There are a number of heritage breeds that should still be considered by home food producers. However, you might want to avoid show bird strains because their egg laying may disappoint. If space is limited, the bantam (miniature) form will be just perfect. Here are my top four.
Australian Langshans are placid but standoffish. Being active and industrious, however, they should never have free run of the garden. For children, bantams are the best option and are a popular choice for school-aged youngsters.
In appearance these hens are elegant, upright, of medium size with a short tail and carry a smallish comb and wattles. They have small red earlobes, dark-coloured legs and lightly feathered feet; plumage is close, soft and glossy. The Black variety is common, but Blue and White varieties are also available. Langshan eggs are brown shelled, with pullets laying around 250 plus each year.
Tip: Watch for broodiness in summer; speedy action should control it.
left: Australian Langshans are placid but standoffish.
(PHOTO: MEGG MILLER)
Anconas are active and edgy but will quieten down if obtained young and quickly become lively pets. They may be too active for small children but will tolerate handling by older children aged over eight. In appearance they are neat and racy looking, of medium size with a full, almost fanned tail. They can be single or rose combed; the large single comb falling to one side. Anconas have long wattles, white oval earlobes and yellow legs with black mottling. Their plumage has a distinct white ‘V’ on each feather tip, with the main colour being either black or red.
Eggs are white/cream shelled, with pullets laying around 200 plus each year.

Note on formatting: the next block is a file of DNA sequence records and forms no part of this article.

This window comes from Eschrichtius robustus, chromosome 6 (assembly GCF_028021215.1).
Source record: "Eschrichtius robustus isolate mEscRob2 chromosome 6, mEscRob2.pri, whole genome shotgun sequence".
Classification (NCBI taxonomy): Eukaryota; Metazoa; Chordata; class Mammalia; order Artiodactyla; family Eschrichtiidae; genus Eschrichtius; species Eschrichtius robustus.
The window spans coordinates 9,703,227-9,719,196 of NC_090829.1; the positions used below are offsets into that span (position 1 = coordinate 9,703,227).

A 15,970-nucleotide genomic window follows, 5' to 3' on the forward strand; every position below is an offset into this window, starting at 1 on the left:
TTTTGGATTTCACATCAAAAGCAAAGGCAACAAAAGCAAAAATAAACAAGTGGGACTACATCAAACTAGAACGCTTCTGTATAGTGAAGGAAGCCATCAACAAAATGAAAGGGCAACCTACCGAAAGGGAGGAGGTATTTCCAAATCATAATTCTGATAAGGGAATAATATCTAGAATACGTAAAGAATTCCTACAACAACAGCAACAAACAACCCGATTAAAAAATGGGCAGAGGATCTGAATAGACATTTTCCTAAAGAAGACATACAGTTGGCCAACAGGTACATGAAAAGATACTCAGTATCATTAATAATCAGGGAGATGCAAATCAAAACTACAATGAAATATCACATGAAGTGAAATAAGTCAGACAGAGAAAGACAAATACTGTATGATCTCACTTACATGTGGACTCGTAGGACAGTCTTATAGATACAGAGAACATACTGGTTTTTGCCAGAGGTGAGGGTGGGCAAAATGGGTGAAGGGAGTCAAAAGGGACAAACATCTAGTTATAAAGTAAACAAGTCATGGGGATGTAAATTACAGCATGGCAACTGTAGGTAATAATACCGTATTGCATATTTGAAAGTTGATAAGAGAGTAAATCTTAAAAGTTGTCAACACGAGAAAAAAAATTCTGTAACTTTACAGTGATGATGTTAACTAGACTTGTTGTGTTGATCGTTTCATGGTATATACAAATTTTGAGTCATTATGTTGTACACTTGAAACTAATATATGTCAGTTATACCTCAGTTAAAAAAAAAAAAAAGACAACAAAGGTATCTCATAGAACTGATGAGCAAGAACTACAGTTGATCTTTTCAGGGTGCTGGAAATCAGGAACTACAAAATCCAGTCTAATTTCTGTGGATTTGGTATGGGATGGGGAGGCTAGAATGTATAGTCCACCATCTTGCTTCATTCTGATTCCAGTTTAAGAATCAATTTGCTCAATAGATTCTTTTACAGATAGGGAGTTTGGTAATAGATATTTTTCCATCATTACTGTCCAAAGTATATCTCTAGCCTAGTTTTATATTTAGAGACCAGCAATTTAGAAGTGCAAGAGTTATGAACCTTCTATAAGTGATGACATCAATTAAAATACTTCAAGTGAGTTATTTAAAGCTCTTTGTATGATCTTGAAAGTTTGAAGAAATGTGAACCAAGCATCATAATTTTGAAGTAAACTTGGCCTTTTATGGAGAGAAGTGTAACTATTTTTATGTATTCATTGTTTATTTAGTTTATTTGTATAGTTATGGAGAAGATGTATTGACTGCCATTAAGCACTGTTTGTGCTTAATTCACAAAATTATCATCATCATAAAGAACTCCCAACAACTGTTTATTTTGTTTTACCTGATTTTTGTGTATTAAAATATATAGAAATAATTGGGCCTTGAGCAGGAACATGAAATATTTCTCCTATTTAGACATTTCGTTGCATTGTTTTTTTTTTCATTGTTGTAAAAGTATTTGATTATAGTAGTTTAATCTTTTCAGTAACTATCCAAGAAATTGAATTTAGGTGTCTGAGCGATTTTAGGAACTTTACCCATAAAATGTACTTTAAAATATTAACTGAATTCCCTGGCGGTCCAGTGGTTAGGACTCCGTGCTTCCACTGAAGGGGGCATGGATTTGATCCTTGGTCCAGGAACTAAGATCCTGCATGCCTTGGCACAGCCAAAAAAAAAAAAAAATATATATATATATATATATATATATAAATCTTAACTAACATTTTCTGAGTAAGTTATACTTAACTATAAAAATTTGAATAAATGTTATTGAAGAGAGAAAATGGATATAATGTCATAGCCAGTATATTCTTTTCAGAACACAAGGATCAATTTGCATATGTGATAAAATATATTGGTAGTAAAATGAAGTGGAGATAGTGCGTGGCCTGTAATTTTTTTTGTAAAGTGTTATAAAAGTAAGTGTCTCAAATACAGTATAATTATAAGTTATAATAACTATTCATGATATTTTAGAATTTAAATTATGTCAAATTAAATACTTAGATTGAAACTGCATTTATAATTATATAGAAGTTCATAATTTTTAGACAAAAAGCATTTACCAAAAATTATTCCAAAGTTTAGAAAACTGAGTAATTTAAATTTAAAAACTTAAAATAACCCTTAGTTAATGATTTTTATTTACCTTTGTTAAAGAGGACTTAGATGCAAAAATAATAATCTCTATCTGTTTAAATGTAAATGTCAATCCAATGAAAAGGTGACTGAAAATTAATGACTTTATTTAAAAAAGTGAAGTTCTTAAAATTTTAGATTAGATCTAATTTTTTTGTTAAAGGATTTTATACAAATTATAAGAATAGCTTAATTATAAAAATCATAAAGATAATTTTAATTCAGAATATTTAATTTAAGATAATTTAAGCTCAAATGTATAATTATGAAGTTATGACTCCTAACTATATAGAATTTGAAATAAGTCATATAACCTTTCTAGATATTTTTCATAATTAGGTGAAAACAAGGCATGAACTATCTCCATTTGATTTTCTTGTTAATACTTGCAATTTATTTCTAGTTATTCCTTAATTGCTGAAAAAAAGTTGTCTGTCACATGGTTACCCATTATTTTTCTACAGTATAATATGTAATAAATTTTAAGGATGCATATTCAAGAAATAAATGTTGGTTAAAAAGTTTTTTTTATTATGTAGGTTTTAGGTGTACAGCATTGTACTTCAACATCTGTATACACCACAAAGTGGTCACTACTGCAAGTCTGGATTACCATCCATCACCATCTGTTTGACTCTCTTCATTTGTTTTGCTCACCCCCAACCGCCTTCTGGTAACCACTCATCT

Tip: Anconas are very economical eaters.
Leghorns are flighty and alert, and fun to keep in low numbers. They are easily bored so need lots to do if confined; their vitality is ideal for orchard areas. They are shy with children but the bantams can be enjoyed by those aged over eight.
In appearance they are medium sized, athletic looking with a long back and tail. They have a large single comb that falls to one side, long wattles, oval white earlobes and yellow legs. Black, Buff and Brown varieties are attractive, or try the feminine White commercial strain. Bantams are more popular in urban areas than large Leghorns.
Their eggs are large and white shelled, with pullets laying 180-250 plus per year, depending on the strain.
Tip: Allow Leghorns a quiet, peaceful environment.
Hamburghs are highly strung and active, but being naturally curious they will soon be eating out of your hand. They are quick and smart, which makes them wary around noisy children and will only endure being handled.
In appearance these chooks are small and light framed with a longish, fan-shaped tail. They have a neat rose comb and small wattles, plus round white earlobes, which add style. Blacks are superior layers, and Spangled and Pencilled varieties (on gold or silver main colour) look truly sensational.
Their eggs are medium sized and white shelled, with pullets laying around 200 plus each year.
Tip: Hamburghs are like lightning – they will be in the garden or even your house before you realise.
First published: December 2012